Now comes the fun part. Finally, the informational portion of the Trump-Russia investigation seems to have come to an end. Now, we get to the good stuff, watching people parade in and out of Mueller’s office, and possibly the grand jury room to spill the beans. And with the Trump White House leaking loke a colander, I doubt that we’ll lack for interesting tidbits to chew on while we wait for the great denouement.
Already, even at this early stage in terms of the investigation, we can glean a sense of order from this plate of spaghetti dropped from a third story window. Let’s take a few minutes together to go over what we already know, and we can pretty logically extrapolate where we might be going from here.We’ve already picked a route from all of the streets on the map, now let’s hit the road.
First of all, this investigation is proceeding on a track pretty much parallel to the Watergate investigation timewise. People have said that the pace of the Mueller investigation is breathtaking, it took the Watergate investigators about 14 mon ths to come up with the first indictments, and Mueller has only been at this for about 6 months. True and false. While Mueller has only been hammering away at the mountain for six months now, the actual FBI investigation into Trump-Russia collusion began in July of 2016, that’s about 15 months to the first indictments.
What is quicker is the speed of the first guilty plea. George Papadopoulos is already toast. The big difference between this and Watergate is that most of the Nixon cohorts took their lumps without implicating Nixon or the others involved. Papadopoulos’ guilty plea was notable because it indicated that he had been cooperating with investigators. Not just since he copped his plea, but back to the time he was caught in the lie. This is critical because basically Papadopoulos became a mole, likely wired for sound, possibly with hidden cameras while he conversed with others in the Trump administration, implicating others with information to share, and giving the feds evidence to convict more people with perjury if they lie to questions Mueller already has taped evidence of.
Papadopoulos is a classic example of “little-fish-big-fish in action. He has already exposed both his direct supervisor Sam Clovis, as well as then campaign manager Corey Lewandowski to jeopardy. And it’s going to stick. You can tell because Clovis is not even trying to refute Papadopoulos’ accusations, he’s just trying to rationalize it. And Lewandowski has had to make himself look like shit, by suddenly managing to recall who Papadopoulos was after initially emphatically stating that he didn’t know him from Adam.Funny how having his “memory refreshed” only led to the lame ass excuse that he wasn’t Papadopoulos’ mommy, he coldn’t tell him not to go to Russia. Maybe not, but he sure as hell could have fired him on the spot. Clovis and Lewandowski are both heading for a stint in the hurt locker in their upcoming interviews and possible grand jury testimony.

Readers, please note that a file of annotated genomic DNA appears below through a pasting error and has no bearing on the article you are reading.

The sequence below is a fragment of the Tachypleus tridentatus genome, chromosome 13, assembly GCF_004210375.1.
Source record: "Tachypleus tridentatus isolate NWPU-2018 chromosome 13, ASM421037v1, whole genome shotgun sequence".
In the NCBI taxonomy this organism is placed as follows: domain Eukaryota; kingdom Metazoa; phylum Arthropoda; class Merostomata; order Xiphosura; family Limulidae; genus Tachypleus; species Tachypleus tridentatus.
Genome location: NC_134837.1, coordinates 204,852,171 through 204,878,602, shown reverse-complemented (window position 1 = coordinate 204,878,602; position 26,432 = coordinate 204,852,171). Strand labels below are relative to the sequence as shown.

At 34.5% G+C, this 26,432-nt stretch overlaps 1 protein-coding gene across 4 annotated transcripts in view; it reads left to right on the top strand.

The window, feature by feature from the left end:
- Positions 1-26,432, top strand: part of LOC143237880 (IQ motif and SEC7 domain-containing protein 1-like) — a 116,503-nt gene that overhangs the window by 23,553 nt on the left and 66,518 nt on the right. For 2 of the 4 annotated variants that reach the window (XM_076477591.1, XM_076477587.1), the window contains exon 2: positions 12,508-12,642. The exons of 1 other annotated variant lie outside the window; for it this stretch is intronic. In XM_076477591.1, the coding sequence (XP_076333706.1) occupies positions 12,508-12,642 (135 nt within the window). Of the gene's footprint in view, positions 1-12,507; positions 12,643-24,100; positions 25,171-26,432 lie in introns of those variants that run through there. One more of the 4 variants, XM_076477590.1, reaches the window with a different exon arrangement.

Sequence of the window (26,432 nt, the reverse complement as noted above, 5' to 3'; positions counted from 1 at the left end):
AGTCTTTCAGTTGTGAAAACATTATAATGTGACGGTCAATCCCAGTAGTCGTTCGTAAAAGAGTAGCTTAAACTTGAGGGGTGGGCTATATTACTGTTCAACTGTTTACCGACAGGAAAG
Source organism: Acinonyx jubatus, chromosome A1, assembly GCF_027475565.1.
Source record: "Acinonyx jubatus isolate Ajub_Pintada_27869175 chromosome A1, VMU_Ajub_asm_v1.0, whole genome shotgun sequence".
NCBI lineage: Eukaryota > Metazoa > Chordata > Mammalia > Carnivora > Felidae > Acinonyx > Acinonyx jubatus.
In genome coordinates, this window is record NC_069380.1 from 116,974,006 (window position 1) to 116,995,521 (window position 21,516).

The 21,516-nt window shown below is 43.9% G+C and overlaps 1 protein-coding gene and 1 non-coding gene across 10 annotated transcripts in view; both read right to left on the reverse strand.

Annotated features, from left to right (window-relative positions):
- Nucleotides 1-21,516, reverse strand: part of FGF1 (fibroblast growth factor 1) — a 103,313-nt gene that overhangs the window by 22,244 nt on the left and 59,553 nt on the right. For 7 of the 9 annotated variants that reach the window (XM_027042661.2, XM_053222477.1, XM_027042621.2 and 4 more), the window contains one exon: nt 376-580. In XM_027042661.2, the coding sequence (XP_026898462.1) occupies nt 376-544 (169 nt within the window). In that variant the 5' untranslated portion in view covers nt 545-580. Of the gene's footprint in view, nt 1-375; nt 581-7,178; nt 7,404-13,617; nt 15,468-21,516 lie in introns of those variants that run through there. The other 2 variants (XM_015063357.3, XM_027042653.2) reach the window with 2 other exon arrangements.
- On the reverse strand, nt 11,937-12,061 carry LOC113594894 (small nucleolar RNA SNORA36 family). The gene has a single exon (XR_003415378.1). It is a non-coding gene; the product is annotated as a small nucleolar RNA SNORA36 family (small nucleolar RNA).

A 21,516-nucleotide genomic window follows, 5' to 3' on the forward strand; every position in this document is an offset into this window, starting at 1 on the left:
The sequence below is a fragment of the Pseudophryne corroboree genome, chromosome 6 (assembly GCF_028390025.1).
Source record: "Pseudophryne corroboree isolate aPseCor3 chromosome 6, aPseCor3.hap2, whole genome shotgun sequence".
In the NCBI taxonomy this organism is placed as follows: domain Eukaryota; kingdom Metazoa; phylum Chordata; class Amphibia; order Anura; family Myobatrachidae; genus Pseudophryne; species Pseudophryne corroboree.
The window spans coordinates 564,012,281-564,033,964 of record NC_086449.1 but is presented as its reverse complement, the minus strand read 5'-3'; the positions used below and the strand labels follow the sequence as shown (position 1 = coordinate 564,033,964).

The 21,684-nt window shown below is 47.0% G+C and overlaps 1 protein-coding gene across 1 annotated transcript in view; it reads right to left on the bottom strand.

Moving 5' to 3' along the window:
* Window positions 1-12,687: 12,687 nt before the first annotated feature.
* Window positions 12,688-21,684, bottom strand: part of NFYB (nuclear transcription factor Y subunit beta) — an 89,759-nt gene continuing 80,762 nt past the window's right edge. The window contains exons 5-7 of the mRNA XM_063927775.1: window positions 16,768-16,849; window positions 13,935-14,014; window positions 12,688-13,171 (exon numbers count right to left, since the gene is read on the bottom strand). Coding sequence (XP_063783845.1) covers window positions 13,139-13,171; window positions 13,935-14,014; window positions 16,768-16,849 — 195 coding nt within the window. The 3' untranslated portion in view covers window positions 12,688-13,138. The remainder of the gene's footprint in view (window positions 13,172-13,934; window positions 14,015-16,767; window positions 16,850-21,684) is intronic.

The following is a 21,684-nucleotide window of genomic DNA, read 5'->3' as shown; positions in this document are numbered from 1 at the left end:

.Papadopoulos also put an even higher up Trump advisor in serious jeopardy. Jefferson Beauregard Sessions originally denied even having the vaguest idea of who George Papadopoulos was. Until that dman picture of them sitting practically side by side came out. The delicious thing about that was that it was actually The Inglorious Basterd himself who posted the picture to Instagram, boasting about the size and might of his foreign policy team. Now, while Sessions can’t exactly remember what topics came up, especially including Russia, he remembers clearly that he was vehemently opposed to communicating with Russia if it came up. Sessions is going to have a brutal turn in the tumbler with Mueller. His transparent lies to the Senate Judiciary committee are going to haunt him, as is the fact that he can’t just arbitrarily decide to invoke Executive Privilege by refusing to answer uncomfortable questions, like he did with the Senate committee. And again, any questions arising from events before Trump was inaugurated are not protected, either in interview or before the grand jury. Sessions has been slavishly loyal to Trump, but he’s getting a wee old to spend years referring to guys in blue uniforms and wearing electra-glide-in-blue sunglasses as “Sir” for a bunch of years. Watching Sessions twist in the wind is going to be interesting.